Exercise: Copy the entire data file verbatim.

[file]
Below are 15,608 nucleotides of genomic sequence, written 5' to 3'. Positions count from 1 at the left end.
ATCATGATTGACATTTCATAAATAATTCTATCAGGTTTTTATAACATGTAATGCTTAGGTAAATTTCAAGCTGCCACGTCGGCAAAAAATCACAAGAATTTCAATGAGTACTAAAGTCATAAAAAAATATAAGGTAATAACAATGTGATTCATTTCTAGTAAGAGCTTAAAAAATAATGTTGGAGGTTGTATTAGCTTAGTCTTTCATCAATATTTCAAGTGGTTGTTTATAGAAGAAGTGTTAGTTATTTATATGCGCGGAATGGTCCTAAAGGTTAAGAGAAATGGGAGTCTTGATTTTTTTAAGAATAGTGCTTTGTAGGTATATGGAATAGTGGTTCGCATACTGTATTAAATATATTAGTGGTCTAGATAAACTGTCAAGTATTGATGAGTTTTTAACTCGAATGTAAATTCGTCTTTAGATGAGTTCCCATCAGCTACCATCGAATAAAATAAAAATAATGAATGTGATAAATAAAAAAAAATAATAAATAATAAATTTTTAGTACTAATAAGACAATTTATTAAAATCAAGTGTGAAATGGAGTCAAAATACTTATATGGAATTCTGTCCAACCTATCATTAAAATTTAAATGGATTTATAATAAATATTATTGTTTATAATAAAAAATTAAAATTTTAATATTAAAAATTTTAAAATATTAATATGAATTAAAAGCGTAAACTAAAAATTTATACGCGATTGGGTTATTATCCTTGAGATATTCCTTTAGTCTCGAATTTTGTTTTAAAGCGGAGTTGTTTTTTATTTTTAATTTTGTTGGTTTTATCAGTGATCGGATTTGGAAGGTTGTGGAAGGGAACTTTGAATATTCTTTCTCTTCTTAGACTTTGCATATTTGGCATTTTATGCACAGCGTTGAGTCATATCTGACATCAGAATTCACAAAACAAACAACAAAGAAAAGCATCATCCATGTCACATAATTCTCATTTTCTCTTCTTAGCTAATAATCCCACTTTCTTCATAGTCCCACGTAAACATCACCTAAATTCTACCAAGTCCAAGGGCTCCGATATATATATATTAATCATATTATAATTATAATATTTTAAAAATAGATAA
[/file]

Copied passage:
Below are 15,608 nucleotides of genomic sequence, written 5' to 3'. Positions count from 1 at the left end.
ATCATGATTGACATTTCATAAATAATTCTATCAGGTTTTTATAACATGTAATGCTTAGGTAAATTTCAAGCTGCCACGTCGGCAAAAAATCACAAGAATTTCAATGAGTACTAAAGTCATAAAAAAATATAAGGTAATAACAATGTGATTCATTTCTAGTAAGAGCTTAAAAAATAATGTTGGAGGTTGTATTAGCTTAGTCTTTCATCAATATTTCAAGTGGTTGTTTATAGAAGAAGTGTTAGTTATTTATATGCGCGGAATGGTCCTAAAGGTTAAGAGAAATGGGAGTCTTGATTTTTTTAAGAATAGTGCTTTGTAGGTATATGGAATAGTGGTTCGCATACTGTATTAAATATATTAGTGGTCTAGATAAACTGTCAAGTATTGATGAGTTTTTAACTCGAATGTAAATTCGTCTTTAGATGAGTTCCCATCAGCTACCATCGAATAAAATAAAAATAATGAATGTGATAAATAAAAAAAAATAATAAATAATAAATTTTTAGTACTAATAAGACAATTTATTAAAATCAAGTGTGAAATGGAGTCAAAATACTTATATGGAATTCTGTCCAACCTATCATTAAAATTTAAATGGATTTATAATAAATATTATTGTTTATAATAAAAAATTAAAATTTTAATATTAAAAATTTTAAAATATTAATATGAATTAAAAGCGTAAACTAAAAATTTATACGCGATTGGGTTATTATCCTTGAGATATTCCTTTAGTCTCGAATTTTGTTTTAAAGCGGAGTTGTTTTTTATTTTTAATTTTGTTGGTTTTATCAGTGATCGGATTTGGAAGGTTGTGGAAGGGAACTTTGAATATTCTTTCTCTTCTTAGACTTTGCATATTTGGCATTTTATGCACAGCGTTGAGTCATATCTGACATCAGAATTCACAAAACAAACAACAAAGAAAAGCATCATCCATGTCACATAATTCTCATTTTCTCTTCTTAGCTAATAATCCCACTTTCTTCATAGTCCCACGTAAACATCACCTAAATTCTACCAAGTCCAAGGGCTCCGATATATATATATTAATCATATTATAATTATAATATTTTAAAAATAGATAA